In which a veteran of cultural studies seminars in the 1990s moves into academic administration and finds himself a married suburban father of two. Foucault, plus lawn care.
“Figuring Out What I Want to Be”
Students and career goals.
How did you figure out what you wanted to be when you grew up?
And yes, I know, “I haven’t yet.” That’s cute. But honestly, how did you?
I’m asking because so many students struggle with trying to figure out a career goal. A fair number of them, when asked, will say that identifying a career goal was a primary motivation for going to college at all.
Career counseling helps, especially early. But I’m guessing relatively few adults identified their career goals that way.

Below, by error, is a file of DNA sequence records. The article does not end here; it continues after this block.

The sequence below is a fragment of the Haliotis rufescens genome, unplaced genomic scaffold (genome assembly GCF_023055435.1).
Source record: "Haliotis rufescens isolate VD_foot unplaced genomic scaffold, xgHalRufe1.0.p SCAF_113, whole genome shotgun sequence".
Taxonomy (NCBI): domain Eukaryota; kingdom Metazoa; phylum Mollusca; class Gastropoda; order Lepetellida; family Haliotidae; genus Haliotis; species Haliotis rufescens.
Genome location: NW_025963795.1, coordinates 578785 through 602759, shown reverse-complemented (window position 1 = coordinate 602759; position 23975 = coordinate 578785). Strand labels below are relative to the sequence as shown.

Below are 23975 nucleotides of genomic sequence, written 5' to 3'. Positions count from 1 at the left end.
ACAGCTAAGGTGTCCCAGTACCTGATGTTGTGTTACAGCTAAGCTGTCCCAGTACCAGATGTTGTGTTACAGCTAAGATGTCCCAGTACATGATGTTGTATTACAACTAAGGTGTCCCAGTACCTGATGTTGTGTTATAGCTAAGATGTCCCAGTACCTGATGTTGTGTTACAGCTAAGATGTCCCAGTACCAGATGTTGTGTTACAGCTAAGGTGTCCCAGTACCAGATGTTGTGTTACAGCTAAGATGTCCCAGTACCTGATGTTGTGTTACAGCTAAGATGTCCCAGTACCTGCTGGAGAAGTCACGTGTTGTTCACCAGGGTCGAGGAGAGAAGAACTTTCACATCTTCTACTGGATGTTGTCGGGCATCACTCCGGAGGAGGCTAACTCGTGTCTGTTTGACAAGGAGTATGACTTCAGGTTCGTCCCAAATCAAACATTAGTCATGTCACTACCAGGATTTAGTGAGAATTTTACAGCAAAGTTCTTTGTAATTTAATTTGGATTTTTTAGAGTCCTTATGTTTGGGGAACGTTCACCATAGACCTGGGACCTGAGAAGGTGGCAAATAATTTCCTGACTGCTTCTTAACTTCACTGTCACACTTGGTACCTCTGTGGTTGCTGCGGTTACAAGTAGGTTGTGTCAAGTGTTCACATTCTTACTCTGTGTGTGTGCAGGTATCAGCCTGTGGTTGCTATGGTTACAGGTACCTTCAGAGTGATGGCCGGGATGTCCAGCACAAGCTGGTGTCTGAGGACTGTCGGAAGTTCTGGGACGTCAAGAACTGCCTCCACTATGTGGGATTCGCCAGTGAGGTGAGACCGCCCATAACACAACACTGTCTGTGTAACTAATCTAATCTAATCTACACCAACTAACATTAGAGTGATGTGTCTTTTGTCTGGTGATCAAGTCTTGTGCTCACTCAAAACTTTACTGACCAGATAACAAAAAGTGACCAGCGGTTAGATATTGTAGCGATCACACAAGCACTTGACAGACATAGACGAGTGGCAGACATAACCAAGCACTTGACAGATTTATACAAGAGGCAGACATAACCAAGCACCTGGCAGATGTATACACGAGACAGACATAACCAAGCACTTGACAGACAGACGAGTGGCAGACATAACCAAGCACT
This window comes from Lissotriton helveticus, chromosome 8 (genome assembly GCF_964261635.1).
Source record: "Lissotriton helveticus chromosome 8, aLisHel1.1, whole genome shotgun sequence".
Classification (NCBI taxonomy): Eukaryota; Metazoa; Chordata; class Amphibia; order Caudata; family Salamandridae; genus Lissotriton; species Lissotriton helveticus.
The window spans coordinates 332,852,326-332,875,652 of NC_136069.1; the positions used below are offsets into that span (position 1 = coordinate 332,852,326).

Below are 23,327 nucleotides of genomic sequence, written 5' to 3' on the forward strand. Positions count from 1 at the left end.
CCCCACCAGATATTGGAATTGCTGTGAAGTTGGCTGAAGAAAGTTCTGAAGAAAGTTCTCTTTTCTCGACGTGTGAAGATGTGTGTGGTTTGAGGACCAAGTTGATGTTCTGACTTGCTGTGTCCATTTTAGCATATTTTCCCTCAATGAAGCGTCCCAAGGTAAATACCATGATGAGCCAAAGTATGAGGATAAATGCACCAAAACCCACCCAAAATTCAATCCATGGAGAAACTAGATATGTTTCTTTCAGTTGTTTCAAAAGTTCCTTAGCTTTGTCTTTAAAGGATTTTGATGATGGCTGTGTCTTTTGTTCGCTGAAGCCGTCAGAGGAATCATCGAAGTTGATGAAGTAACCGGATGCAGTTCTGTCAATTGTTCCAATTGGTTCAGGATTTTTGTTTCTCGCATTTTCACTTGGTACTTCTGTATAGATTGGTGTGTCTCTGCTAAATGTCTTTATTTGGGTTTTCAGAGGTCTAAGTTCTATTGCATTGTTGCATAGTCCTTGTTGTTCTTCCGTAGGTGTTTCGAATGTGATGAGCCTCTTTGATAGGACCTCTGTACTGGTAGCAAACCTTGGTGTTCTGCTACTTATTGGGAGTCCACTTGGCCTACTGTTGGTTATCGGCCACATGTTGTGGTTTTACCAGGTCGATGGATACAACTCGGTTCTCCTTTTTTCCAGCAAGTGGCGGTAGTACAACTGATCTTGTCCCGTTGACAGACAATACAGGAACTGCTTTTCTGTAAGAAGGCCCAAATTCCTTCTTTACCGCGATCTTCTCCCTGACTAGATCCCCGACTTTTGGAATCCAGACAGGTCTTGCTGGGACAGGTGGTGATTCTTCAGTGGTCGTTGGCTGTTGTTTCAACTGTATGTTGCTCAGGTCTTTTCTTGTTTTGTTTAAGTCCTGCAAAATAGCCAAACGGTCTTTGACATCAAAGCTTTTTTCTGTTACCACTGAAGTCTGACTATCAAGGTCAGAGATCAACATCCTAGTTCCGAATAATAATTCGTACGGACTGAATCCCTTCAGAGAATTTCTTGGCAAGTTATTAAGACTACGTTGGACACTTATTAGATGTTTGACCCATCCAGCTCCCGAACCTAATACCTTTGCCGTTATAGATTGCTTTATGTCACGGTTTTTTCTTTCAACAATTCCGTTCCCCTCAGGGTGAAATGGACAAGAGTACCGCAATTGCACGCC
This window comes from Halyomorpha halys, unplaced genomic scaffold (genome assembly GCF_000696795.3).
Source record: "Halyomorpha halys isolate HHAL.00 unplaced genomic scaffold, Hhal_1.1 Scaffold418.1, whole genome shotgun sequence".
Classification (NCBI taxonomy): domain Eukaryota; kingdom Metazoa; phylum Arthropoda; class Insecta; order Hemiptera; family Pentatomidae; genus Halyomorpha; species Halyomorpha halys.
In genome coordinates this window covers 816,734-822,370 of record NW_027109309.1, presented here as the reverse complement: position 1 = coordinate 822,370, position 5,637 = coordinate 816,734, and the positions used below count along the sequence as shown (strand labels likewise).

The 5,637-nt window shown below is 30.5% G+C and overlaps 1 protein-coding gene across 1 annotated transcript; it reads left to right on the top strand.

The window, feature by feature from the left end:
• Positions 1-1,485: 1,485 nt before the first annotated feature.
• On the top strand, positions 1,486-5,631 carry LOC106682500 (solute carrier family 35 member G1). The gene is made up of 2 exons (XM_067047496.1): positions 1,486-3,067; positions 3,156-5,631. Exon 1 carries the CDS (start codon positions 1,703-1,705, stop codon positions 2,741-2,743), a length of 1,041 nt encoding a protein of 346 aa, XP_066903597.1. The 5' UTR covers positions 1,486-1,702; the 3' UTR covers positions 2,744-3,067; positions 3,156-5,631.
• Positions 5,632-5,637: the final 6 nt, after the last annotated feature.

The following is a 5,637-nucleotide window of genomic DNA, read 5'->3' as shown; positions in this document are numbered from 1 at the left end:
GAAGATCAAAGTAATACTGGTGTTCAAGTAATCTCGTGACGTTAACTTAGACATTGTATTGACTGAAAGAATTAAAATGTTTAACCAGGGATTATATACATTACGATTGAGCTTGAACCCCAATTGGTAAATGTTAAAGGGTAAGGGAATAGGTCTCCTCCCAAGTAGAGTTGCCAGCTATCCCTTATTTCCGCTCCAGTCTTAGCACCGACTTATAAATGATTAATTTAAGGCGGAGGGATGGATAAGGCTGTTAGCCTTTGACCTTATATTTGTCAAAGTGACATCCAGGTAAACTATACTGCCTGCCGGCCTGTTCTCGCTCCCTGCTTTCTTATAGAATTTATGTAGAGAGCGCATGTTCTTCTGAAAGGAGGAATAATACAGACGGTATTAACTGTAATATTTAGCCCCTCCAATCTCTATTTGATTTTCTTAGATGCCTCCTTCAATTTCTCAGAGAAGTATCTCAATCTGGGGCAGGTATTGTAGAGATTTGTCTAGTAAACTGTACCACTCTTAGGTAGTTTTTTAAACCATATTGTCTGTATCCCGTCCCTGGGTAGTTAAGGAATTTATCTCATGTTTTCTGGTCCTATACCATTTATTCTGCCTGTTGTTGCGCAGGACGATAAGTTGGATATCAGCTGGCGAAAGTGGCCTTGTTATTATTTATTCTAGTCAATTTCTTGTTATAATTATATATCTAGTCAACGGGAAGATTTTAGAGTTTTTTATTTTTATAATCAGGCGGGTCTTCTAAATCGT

Having a goal makes it easier to stick around when things get difficult. Struggling towards a definable and desired goal feels productive; struggling towards nothing in particular just feels pointless. We know that students who don’t know why they’re in college tend to persist at lower rates than those who are working towards something.
For me, a general sense came early, with fine-tuning taking longer. I think that’s probably pretty standard. And that’s okay - the kinds of jobs that are out there change over time, and some of the hot jobs of ten years from now probably don’t exist yet. (Ten years ago, was “social media consultant” even a thing?) I had a general sense of my strengths, weaknesses, and tastes, and I gravitated towards fields that seemed to fit. That involved some trial and error, naturally, but that’s to be expected.
Weber makes a great distinction between making accidents happen -- which is impossible by definition -- and making yourself accident-prone. Given that there’s some level of accident in discovering career goals, are there scalable ways to make more students accident-prone?
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